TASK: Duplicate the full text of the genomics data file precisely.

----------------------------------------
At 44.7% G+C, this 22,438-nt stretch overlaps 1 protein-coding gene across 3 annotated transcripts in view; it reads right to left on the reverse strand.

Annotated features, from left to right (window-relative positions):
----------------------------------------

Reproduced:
At 44.7% G+C, this 22,438-nt stretch overlaps 1 protein-coding gene across 3 annotated transcripts in view; it reads right to left on the reverse strand.

Annotated features, from left to right (window-relative positions):